And perhaps this is why German media has exploited the scandals of late, prompting thousands of Germans to officially renounce Catholicism as their religion, and attempt to portray the SSPX as an anti-semitic organization. Desperate, irrational and unjust attacks against the Pope and traditional Catholics are all these desperados have left. For when the old mass with the associated spiritual disipline and humilty becomes more prevalent, more conversions will happen and the cedar of God will spread her branches more gloriously.

May that day come soon.

M. A. said...

Excuse me for interrupting, but may I please put in a plug for our Tridentine Mass this coming Saturday, for the Feast of St. Joseph the Worker?

WHERE: St. Rose of Lima Church
486 W. Merchant St.
Kankakee, IL

WHEN: Saturday, May 1

TIME: Rosary at 6:35 P.M.
MASS at 7 P.M.

Celebrant: The Rev. Canon M. Talarico,ICKSP

Special prayers for the unemployed and for those in financial hardship will be offered, and Father will lead the congregation in consecration to the Holy Family. Food and entertainment afterward.

Please pray for us. We would like nothing better than to have a weekly Mass, but it will take a miracle, and right now we are grateful for what we get. This will be our 4th Mass since SP.

Anonymous said...

i am in a parish where both forms exist, but of course we traditional mass goers are pushed to the side- 8am daily mass so almost nobody can attend and then a 5pm sunday mass-that is not ideal.we also constantly fight to even have mass as (despite the bishops wishes) the priest in charge will often arrange funerals or concerts for the new mass choir either during our mass times or so close to that it may as well be during our mass. the choir will never sing at our mass, not even 1 or 2 members (who could lead the people)so we almost never have a sung mass and we have been told we cannot form a choir as the church aleready has one. co-existance does not work, unless the parish priest is the celebrant of both the liturgies-if not then the extraordinary form needs its own exclusive parish to run correctly and be of any value to souls. it would be ideal to have every priest celebrate both forms, thats really the only way the clergy will ever understand the Mass, most of them just dont know why they do what they do at Mass and thats how we get liturgical abuse.

Anonymous said...

Anon 23:40 well said, I feel your pain. It is sort of the same way in my old parish (I left it recently for the FSSPX). I agree the two forms do not mix.

Although I truly want the NO priests to appreciate the TLM I wouldn't want TLM priests to say the NO mass. The NO is, to be charitable, less than ideal.

The traditional orders are correct when they refuse to say the NO. This is a mountain to die on. Stand firm. I pray the tide has turned.

Anonymous said...

I am in a parish of the Canons Regular of St. John Cantius and both forms of the Mass flourish side-by-side, even with some overlap of attendance. The key is to have clergy who cherish the EF, and who celebrate the OF with the solemnity and dignity befitting the sacred liturgy.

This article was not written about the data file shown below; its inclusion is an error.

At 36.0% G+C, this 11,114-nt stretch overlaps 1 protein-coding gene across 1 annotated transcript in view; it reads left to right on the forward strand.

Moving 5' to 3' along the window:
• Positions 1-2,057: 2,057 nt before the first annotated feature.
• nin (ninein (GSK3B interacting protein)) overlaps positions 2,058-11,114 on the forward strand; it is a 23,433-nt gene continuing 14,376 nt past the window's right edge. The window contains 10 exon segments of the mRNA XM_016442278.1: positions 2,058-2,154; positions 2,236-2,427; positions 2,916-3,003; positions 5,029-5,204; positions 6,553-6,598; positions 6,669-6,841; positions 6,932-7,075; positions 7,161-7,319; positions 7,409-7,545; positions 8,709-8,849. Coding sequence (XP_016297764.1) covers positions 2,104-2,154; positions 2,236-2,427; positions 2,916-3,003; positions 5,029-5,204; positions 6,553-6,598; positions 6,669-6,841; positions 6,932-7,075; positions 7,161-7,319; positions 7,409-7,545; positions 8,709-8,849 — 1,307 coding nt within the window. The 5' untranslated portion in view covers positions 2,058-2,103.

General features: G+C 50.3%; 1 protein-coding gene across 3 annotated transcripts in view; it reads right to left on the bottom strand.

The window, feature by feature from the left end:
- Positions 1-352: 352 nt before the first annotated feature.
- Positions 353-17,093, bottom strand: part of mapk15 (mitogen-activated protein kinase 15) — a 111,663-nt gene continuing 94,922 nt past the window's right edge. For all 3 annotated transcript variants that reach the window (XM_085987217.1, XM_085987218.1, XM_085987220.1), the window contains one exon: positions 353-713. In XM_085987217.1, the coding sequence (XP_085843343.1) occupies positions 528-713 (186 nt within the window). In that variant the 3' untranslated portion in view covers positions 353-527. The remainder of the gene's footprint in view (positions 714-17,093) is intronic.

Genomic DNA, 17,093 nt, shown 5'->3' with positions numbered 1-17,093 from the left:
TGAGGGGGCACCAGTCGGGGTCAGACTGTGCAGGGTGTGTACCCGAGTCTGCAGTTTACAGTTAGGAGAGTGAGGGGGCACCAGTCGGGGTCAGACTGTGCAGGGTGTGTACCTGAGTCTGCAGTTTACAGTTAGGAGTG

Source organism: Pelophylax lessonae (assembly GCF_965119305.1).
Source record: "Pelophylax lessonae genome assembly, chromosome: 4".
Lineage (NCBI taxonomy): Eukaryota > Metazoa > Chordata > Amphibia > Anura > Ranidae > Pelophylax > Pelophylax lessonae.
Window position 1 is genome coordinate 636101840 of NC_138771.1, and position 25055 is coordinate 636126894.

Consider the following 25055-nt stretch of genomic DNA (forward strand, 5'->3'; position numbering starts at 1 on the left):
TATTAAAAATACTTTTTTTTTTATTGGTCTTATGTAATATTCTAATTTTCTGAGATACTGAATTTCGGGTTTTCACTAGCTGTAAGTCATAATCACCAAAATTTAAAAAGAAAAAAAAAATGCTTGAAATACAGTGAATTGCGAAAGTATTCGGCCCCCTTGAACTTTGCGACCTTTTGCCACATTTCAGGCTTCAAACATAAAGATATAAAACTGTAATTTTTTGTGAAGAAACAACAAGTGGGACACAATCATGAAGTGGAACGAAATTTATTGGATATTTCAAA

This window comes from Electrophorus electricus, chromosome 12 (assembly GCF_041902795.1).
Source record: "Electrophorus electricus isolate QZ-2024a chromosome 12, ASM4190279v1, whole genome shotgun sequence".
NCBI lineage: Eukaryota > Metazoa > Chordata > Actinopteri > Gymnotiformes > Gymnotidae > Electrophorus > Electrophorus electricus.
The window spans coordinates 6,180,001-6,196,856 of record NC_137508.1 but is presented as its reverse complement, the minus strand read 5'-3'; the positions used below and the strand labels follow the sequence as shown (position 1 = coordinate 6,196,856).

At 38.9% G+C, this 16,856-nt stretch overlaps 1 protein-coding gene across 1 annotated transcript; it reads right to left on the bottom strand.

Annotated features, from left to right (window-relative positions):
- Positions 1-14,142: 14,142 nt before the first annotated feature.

Anonymous said...

i do see how both can exist, but as i said in my post (on the 24th at 23:40)the only way the EF AND OF can work in one parish is if the clergy that do the OF also do the EF-if not then they do not understand and they are just plain scared of the EF-too many young men attend it and they get scared and start to try and undermine the EF because of pride. they wont allow the EF to be equal (in their minds) to the OF and so we suffer,despite the bishops wishes and his occasional attendance at the EF Mass. we will get a parish because the bishop sees what we need and how all our activities are squashed by certain clergy and lay people-we are blessed that he is not blind to the needs of his sheep.

Anonymous said...

please if you must attend the SSPX do not go to them for confession as they have no jurisdiction and cannot absolve you unless in danger of death

Anonymous said...

Anon 03:52 - You are misleading people:

http://sspx.org/miscellaneous/validity_of_confessions_1.htm

V. Walter said...

If only there were anything like Germany's enthusiasm for the Traditional Mass within Australia, either in terms of the number of Traditional Masses available to Australian Catholics, or in terms of the number of Australian bishops prepared to allow the Old Rite.

For instance: Melbourne, a city of four million people, has precisely two diocesan buildings where a TLM is offered each Sunday (there is also an SSPX chapel within Melbourne). There is also an occasional diocesan TLM in another Melbourne church which has started since 2007. Outside Sydney, Melbourne, and Adelaide, the very concept of a non-SSPX TLM each week is largely unknown.

The SSPX priests do what they can, in the face of Australia's vast internal distances and singularly poor transportation infrastructure, to bring the benefits of the Mass to less populated Australian areas now and then. Sometimes I think America's trad Catholics don't always realize how lucky they are that the trad movement in their country is so huge.

TomE said...

I must confess mixed feelings about this poll (mostly in the negative). For one thing, the centrality of the Eucharistic sacrifice is lost on people who would attend "if only the Mass were done reverently", not to mention the grave matter of not attending church services on Sunday. Appreciation of sacred music is one thing, but if lack of [sacred music] is the straw that breaks the camel's back, then something is amiss in the hearts of the would-be faithful.

I myself would have left my own (modernist) church long ago had it not been for close proximity to home, a solid faithful core group I've grown attached to, and a certain sense of loyalty (though my patience with irreverent musical liturgy will only last so long). No matter I receive the Eucharist and would attend the most torrid Mass available weekly were it not bad enough to become invalid.

Good NOs are few & far between. I've managed to come by one at an abbey but not a local parish. Though Latin Mass Communities are available in the US, they are typically more anemic (fewer mainstream ministries, thrift stores, 40 hours, etc.) It is a balancing act, and I suppose everyone's individual situation is different.